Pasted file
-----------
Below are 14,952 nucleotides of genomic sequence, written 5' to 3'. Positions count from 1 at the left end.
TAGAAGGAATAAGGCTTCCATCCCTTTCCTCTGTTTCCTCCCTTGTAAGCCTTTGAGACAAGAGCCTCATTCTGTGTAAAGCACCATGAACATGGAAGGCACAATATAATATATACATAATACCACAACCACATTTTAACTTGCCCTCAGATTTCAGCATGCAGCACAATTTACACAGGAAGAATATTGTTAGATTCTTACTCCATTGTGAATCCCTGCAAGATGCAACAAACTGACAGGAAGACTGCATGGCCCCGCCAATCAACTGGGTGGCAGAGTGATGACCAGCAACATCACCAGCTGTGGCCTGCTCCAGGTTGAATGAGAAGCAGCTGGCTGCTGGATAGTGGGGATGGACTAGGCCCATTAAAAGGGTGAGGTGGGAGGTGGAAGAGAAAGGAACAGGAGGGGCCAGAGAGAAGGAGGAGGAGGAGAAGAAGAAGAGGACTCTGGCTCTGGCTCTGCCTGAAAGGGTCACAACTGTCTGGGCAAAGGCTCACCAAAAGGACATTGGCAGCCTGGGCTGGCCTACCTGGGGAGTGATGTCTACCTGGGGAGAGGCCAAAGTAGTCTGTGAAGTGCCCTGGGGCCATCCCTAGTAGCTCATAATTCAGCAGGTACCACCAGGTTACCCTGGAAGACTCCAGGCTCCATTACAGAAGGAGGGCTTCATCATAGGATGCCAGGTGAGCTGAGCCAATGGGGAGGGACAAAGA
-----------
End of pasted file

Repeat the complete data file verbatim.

Below are 14,952 nucleotides of genomic sequence, written 5' to 3'. Positions count from 1 at the left end.
TAGAAGGAATAAGGCTTCCATCCCTTTCCTCTGTTTCCTCCCTTGTAAGCCTTTGAGACAAGAGCCTCATTCTGTGTAAAGCACCATGAACATGGAAGGCACAATATAATATATACATAATACCACAACCACATTTTAACTTGCCCTCAGATTTCAGCATGCAGCACAATTTACACAGGAAGAATATTGTTAGATTCTTACTCCATTGTGAATCCCTGCAAGATGCAACAAACTGACAGGAAGACTGCATGGCCCCGCCAATCAACTGGGTGGCAGAGTGATGACCAGCAACATCACCAGCTGTGGCCTGCTCCAGGTTGAATGAGAAGCAGCTGGCTGCTGGATAGTGGGGATGGACTAGGCCCATTAAAAGGGTGAGGTGGGAGGTGGAAGAGAAAGGAACAGGAGGGGCCAGAGAGAAGGAGGAGGAGGAGAAGAAGAAGAGGACTCTGGCTCTGGCTCTGCCTGAAAGGGTCACAACTGTCTGGGCAAAGGCTCACCAAAAGGACATTGGCAGCCTGGGCTGGCCTACCTGGGGAGTGATGTCTACCTGGGGAGAGGCCAAAGTAGTCTGTGAAGTGCCCTGGGGCCATCCCTAGTAGCTCATAATTCAGCAGGTACCACCAGGTTACCCTGGAAGACTCCAGGCTCCATTACAGAAGGAGGGCTTCATCATAGGATGCCAGGTGAGCTGAGCCAATGGGGAGGGACAAAGA